The failure of the Congressional “super committee” to adopt a long-term plan for slashing the federal deficit has many nonprofit groups wondering if, when, or how deep the budget knife will slice into programs that help pay for their work and bolster the country’s safety net.
Congress must now try to overcome partisan rancor to deal with both short-term and long-term budget issues in an attempt to stem the mounting federal deficit. Most immediately, that means adopting the bulk of a fiscal year 2012 budget before a stopgap measure runs out this month.
In the longer run, lawmakers must figure out how to clean up after the 12-member super committee, which missed a November deadline for outlining a plan to shave $1.2-trillion from the federal deficit over the next decade.
Pulling the Trigger
In theory, the committee’s impasse will trigger a package of across-the-board spending cuts—half from defense programs and half from other spending—in January 2013. And those cuts would hit a wide range of health and human-services, arts and culture, environmental, social-justice, and other programs.
Congress still has time to change course before the reductions occur. But the pressure to trim spending is not likely to disappear any time soon.
“This is probably one of the most dangerous times that I’ve seen in watching this for over 10 years,” says Pat Read, former senior vice president of public policy at Independent Sector, the coalition of nonprofits and foundations, who is now a consultant in Washington. “Those programs that serve the most vulnerable and least powerful constituencies are very much endangered.”
Against this ominous backdrop, human-services organizations are mobilizing supporters for efforts to stave off deep cuts.
Bread for the World, a Christian advocacy group that fights hunger in the United States and abroad, is among a coalition of organizations that lobbied the super committee to create a “circle of protection” around antipoverty and antihunger programs as it considered where to cut spending.
The group is now turning its eye to the 2012 budget proposals that have been wending their way slowly through Congress, worried about efforts to cut overseas development aid.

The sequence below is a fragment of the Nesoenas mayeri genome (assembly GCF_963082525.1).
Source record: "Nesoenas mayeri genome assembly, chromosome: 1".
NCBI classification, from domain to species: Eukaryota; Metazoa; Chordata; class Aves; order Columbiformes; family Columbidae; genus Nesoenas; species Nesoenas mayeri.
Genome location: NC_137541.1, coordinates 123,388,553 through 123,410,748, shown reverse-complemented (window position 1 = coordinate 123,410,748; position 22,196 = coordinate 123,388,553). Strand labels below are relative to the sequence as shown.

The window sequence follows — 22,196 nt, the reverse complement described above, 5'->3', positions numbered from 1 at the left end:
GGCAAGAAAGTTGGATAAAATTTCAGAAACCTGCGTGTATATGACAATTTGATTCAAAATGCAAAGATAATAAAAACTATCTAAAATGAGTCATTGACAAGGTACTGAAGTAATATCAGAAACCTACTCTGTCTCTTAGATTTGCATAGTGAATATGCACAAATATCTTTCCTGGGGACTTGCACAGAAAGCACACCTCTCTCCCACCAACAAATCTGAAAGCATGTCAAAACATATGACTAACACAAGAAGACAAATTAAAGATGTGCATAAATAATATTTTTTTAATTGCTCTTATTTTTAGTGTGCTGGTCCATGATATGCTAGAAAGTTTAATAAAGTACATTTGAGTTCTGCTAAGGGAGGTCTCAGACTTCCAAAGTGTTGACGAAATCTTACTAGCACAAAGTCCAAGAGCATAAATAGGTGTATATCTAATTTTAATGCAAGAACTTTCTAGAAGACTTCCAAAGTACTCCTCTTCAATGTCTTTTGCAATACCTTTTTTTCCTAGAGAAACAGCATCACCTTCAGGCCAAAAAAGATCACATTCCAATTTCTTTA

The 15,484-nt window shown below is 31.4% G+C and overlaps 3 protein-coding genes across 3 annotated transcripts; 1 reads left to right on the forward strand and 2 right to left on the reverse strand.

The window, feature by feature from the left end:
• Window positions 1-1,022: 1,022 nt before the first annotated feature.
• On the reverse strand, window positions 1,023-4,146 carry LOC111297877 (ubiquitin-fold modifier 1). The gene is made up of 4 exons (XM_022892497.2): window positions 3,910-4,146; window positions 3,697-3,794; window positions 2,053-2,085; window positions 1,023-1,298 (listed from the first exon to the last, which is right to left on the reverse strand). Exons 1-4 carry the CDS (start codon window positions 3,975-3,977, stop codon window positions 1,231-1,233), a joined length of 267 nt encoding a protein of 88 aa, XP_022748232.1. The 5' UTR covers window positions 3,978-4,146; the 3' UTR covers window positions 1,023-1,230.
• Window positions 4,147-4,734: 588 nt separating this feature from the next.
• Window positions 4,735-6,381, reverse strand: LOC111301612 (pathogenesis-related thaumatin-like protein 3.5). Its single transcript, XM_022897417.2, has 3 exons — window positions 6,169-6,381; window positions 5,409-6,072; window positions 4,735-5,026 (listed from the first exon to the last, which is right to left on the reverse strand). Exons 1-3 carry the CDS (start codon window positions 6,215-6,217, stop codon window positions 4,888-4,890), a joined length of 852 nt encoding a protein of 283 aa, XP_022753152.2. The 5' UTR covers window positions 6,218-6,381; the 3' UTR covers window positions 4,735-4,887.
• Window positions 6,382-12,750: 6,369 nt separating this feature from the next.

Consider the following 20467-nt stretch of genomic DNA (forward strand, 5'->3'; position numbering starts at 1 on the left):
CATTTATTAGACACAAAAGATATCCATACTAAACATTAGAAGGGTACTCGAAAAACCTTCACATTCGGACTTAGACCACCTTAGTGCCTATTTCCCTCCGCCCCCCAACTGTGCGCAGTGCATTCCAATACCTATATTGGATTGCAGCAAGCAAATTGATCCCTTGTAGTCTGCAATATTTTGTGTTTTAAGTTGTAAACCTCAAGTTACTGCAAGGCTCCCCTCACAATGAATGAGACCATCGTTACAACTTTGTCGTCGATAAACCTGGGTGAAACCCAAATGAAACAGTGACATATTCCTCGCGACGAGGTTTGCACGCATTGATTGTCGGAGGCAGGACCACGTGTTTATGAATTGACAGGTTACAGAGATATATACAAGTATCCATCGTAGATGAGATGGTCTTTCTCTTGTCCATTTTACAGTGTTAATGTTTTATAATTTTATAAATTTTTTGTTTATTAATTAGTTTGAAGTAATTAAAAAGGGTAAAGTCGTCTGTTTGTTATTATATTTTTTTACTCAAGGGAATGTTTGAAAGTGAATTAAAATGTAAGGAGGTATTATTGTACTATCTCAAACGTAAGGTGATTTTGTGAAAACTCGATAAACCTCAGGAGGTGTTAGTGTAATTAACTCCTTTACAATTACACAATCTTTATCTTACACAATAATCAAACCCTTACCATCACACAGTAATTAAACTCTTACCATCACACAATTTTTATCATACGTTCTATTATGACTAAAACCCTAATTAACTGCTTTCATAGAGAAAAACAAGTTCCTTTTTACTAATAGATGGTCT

Spending Bills Snagged
Of 12 annual spending bills that govern spending for the fiscal year, which began in October, lawmakers have so far approved only three.
Those measures have reduced some money that is available to nonprofits, such as grants from the Department of Housing and Urban Development that promote community development and the availability of low-cost housing.
The remaining bills would allocate money in fields including health and human services, the arts, public broadcasting, national service, and international aid. But none have been approved yet by both houses of Congress.
Lawmakers passed legislation to keep those programs running until December 16. As a result, the stage is now set for further battles between the Republican-led House and the Democratic-led Senate.
“When you look at the House levels versus the Senate levels, the House levels are very alarming for us,” says Elizabeth Marcey, a policy analyst at Bread for the World.
A Senate committee, for example, has proposed increasing certain poverty-related development aid—such as programs on global health, refugee assistance, and famine relief—by 9 percent, while a House subcommittee wants to cut it by 4.3 percent, according to Bread for the World.
Similarly, House Republicans have proposed to drastically cut spending for the Corporation for National and Community Service, which would put AmeriCorps and other national-service programs out of business, while a Senate committee has voted to increase its budget slightly, to $1.09-billion.